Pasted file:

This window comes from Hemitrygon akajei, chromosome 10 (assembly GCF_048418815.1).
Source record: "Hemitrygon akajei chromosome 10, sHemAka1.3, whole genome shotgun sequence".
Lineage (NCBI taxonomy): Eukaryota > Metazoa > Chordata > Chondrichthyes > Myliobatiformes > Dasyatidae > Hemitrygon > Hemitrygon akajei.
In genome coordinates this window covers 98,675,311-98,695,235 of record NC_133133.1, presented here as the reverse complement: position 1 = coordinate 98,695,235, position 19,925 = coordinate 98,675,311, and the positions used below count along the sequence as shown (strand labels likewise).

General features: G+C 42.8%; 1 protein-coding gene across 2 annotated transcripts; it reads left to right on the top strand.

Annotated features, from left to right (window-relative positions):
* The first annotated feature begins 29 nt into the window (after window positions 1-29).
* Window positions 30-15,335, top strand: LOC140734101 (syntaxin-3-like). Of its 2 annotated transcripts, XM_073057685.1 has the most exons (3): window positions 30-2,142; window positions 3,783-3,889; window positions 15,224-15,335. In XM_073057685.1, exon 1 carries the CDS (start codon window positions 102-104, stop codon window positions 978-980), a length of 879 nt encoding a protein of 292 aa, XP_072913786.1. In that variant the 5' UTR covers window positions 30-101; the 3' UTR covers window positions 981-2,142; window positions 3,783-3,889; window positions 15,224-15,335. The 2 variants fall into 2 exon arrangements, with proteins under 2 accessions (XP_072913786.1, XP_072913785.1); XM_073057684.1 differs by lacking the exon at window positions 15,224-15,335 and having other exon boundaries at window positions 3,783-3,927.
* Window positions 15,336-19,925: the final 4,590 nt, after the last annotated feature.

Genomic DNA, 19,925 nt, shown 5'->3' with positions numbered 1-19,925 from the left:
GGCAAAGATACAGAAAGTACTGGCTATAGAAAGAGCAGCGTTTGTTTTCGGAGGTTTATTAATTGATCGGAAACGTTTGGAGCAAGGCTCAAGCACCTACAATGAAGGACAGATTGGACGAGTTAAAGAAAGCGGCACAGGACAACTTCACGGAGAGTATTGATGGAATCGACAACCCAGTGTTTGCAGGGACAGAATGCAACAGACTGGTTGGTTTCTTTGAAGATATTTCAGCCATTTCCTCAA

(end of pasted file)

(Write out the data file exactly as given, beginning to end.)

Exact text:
This window comes from Hemitrygon akajei, chromosome 10 (assembly GCF_048418815.1).
Source record: "Hemitrygon akajei chromosome 10, sHemAka1.3, whole genome shotgun sequence".
Lineage (NCBI taxonomy): Eukaryota > Metazoa > Chordata > Chondrichthyes > Myliobatiformes > Dasyatidae > Hemitrygon > Hemitrygon akajei.
In genome coordinates this window covers 98,675,311-98,695,235 of record NC_133133.1, presented here as the reverse complement: position 1 = coordinate 98,695,235, position 19,925 = coordinate 98,675,311, and the positions used below count along the sequence as shown (strand labels likewise).

General features: G+C 42.8%; 1 protein-coding gene across 2 annotated transcripts; it reads left to right on the top strand.

Annotated features, from left to right (window-relative positions):
* The first annotated feature begins 29 nt into the window (after window positions 1-29).
* Window positions 30-15,335, top strand: LOC140734101 (syntaxin-3-like). Of its 2 annotated transcripts, XM_073057685.1 has the most exons (3): window positions 30-2,142; window positions 3,783-3,889; window positions 15,224-15,335. In XM_073057685.1, exon 1 carries the CDS (start codon window positions 102-104, stop codon window positions 978-980), a length of 879 nt encoding a protein of 292 aa, XP_072913786.1. In that variant the 5' UTR covers window positions 30-101; the 3' UTR covers window positions 981-2,142; window positions 3,783-3,889; window positions 15,224-15,335. The 2 variants fall into 2 exon arrangements, with proteins under 2 accessions (XP_072913786.1, XP_072913785.1); XM_073057684.1 differs by lacking the exon at window positions 15,224-15,335 and having other exon boundaries at window positions 3,783-3,927.
* Window positions 15,336-19,925: the final 4,590 nt, after the last annotated feature.

Genomic DNA, 19,925 nt, shown 5'->3' with positions numbered 1-19,925 from the left:
GGCAAAGATACAGAAAGTACTGGCTATAGAAAGAGCAGCGTTTGTTTTCGGAGGTTTATTAATTGATCGGAAACGTTTGGAGCAAGGCTCAAGCACCTACAATGAAGGACAGATTGGACGAGTTAAAGAAAGCGGCACAGGACAACTTCACGGAGAGTATTGATGGAATCGACAACCCAGTGTTTGCAGGGACAGAATGCAACAGACTGGTTGGTTTCTTTGAAGATATTTCAGCCATTTCCTCAA